The inherent instability of the Goldilocks market consensus
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The writer is president of Queens’ College, Cambridge university and adviser to Allianz and Gramercy
It is not often that I take a very strong view that runs directly counter to the market consensus. On the rare occasions in the past that I have done so, it has been an uncomfortable feeling at first.
The question is whether my current scepticism over the consensus view of a “Goldilocks-like” scenario for markets of not-too-hot, not-too-cold conditions, moves from being an outlier to a baseline for economists and policymakers. The good thing on this one is that I will not mind if I end up being wrong as it would also mean a much lower risk of unnecessary economic and financial disruption.
As highlighted by a recent Bank of America survey, markets are currently dominated by a consensus based on three core hypotheses: durable high global growth; transitory inflation; and ever-friendly central banks.
By embracing this trifecta, investors have pushed equity and corporate bonds ever higher, anchored government bond markets, and sidelined short sellers who bet on falling prices
Notwithstanding some qualifications, I have no serious quarrel with the view that growth will be robust in the biggest economic regions in the world — China, the EU and the US.
Indeed, I am more optimistic about European growth prospects than I have been for a very long time. I also agree that the systemically important central banks will maintain ultra-loose monetary policies for quite a while. Whether warranted (in the case of the European Central Bank) or not (in the case of the US Federal Reserve), they have too much of their reputation and thinking invested in uber-stimulus to risk a premature easing of the monetary accelerator.
I do worry a great deal, however, about the widespread conviction that the current rise in inflation will be transitory. This is not because I deny the two influences on the current data will be reversed — comparisons with a low base last year and some temporary supply-demand mismatches.
Rather, it is because of all the on-the-ground evidence of structural changes in supply at a time when aggregate demand will remain robust.
This is notable in the functioning of the labour market with uncertainty over skill mismatches pushing up wages. Labour supply might also be affected by a different propensity to work coming out of the pandemic. In addition, there are ongoing changes in supply chains, inventory management and transportation.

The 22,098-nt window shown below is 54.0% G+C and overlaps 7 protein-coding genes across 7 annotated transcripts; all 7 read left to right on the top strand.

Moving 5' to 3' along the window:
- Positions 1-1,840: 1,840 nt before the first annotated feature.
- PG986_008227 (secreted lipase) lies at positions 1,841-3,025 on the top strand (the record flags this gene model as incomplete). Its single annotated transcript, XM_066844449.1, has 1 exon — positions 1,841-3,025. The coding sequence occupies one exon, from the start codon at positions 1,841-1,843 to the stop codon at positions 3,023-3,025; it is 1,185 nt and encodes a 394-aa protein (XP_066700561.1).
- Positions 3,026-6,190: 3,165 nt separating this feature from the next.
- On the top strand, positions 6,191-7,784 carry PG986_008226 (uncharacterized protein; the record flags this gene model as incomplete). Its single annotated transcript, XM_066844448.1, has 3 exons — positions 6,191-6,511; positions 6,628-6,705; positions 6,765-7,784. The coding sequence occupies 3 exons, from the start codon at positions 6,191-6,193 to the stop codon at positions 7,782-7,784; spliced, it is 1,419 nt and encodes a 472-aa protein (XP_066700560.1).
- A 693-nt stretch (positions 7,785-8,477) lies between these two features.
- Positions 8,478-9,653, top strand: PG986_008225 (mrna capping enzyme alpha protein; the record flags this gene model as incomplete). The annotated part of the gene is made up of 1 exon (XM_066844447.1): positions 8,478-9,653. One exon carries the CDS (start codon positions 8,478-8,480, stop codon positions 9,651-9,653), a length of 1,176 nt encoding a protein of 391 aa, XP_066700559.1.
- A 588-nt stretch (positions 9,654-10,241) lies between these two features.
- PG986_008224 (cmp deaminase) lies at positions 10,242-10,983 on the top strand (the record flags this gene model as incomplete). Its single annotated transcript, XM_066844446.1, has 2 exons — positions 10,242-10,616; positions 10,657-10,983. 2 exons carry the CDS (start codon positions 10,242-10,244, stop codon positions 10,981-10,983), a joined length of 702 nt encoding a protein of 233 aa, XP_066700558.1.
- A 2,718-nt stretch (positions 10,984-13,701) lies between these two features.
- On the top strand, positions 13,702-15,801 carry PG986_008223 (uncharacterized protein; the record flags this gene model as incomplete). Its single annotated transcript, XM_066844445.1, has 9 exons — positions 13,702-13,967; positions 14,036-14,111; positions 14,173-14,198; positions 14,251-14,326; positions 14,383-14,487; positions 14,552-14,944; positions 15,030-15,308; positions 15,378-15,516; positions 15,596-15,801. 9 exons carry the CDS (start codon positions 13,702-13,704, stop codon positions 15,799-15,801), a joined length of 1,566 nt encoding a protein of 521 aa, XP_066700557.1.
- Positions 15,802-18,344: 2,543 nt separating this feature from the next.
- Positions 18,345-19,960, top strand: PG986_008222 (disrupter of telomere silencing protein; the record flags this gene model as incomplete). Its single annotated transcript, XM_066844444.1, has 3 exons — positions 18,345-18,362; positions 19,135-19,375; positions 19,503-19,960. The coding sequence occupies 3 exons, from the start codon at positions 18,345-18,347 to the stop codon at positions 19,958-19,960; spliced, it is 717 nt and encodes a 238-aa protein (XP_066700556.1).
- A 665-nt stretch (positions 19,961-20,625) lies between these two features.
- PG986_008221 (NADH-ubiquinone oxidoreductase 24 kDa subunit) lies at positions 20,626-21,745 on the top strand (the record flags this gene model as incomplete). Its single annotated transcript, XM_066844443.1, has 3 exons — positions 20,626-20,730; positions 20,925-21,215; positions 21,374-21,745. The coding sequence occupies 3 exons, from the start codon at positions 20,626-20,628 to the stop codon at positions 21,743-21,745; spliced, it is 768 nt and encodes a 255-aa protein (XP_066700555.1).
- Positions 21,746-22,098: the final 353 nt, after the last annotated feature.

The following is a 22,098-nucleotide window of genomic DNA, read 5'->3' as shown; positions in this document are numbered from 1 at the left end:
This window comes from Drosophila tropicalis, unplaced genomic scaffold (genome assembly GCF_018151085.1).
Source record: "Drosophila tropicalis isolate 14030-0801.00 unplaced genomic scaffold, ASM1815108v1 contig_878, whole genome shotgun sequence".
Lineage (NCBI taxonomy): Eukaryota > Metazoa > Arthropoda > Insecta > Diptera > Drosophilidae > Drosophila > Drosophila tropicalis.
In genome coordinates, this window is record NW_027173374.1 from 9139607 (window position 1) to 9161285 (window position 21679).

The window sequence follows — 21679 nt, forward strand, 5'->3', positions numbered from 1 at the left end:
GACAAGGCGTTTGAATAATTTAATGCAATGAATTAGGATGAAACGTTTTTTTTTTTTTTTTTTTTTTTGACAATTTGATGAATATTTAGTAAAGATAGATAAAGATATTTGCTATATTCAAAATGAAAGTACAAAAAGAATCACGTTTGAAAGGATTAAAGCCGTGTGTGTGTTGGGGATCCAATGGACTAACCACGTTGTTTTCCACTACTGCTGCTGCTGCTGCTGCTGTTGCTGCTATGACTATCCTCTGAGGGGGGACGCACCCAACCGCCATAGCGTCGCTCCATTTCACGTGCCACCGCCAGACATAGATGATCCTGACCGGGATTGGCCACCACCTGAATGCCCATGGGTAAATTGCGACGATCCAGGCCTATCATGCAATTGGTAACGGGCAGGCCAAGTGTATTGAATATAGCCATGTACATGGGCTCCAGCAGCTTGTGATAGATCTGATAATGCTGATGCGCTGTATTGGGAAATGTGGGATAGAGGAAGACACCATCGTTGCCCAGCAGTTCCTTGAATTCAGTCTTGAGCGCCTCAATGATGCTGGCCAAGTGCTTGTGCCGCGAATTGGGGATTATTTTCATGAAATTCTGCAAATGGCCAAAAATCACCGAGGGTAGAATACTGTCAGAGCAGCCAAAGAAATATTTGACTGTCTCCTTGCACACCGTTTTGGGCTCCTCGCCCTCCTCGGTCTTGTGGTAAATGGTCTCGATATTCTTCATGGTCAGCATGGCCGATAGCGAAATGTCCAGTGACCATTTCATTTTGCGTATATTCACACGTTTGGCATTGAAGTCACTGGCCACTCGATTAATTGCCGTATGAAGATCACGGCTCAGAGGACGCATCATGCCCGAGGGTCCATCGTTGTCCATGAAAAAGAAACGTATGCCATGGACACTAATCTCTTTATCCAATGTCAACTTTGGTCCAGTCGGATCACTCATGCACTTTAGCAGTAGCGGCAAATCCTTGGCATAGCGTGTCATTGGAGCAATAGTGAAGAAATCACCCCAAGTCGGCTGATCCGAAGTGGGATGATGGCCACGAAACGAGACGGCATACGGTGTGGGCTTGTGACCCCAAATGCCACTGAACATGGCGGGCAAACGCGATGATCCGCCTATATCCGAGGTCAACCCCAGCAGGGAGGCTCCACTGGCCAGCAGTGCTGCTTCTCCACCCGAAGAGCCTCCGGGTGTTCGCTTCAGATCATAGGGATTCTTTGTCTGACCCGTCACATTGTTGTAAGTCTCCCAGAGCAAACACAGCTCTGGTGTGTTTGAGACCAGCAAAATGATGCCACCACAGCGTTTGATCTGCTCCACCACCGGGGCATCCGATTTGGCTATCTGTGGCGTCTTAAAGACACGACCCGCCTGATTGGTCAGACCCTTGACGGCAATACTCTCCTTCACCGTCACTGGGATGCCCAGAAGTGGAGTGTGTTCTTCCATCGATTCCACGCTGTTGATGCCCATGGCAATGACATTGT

Then there are the typical lags. Not having lived through an inflation period for quite a while, there might be too little appreciation by some investors of two historical dynamics.
First, seemingly one-off increases in prices can cascade through the system. Second, a rise in inflation can be persistent, starting with commodities and prices at the factory gate only to end up in consumer prices and wages.
To be clear, I do not expect a return to the inflation of the 1970s. But we have to respect the possibility of a shock to a financial system that has been conditioned and wired for the persistence of lower and more stable inflation.
All of which leads to another complication. Should such worries be borne out over the next few quarters — and it will take time as central banks are likely to extend the time period that defines “transitory” — that would raise doubts about the other two elements of the market consensus on high growth and friendly central banks.
With the Fed having switched its approach on monetary policy to being dependent on outcomes in economic data rather than the traditional forecast-based approach, it is likely to be very late in adjusting strategy should its transitory inflation call not materialise.
A late slamming of the brakes, rather than an earlier easing off the accelerator, would significantly increase the risk of an unnecessary economic recession.
Indeed, that is the strong cautionary message that emerges from even the most cursory reading of the history of modern central banking policy mistakes. It also risks unsettling financial stability, undermining growth further. And that is if market accidents do not precede the policy mistake.
Central banks’ often repeated assertion that inflation will be “transitory” is sidelining much needed exploration of what is happening to both price dynamics and the functioning of the labour market. The result is a comforting equilibrium with underpinnings that become increasingly unstable.
With that comes an increasing risk of instability down the road, exposing us all to significant economic and financial damage — damage that, fortunately, can still be avoided if both central banks and markets widen their perspective.
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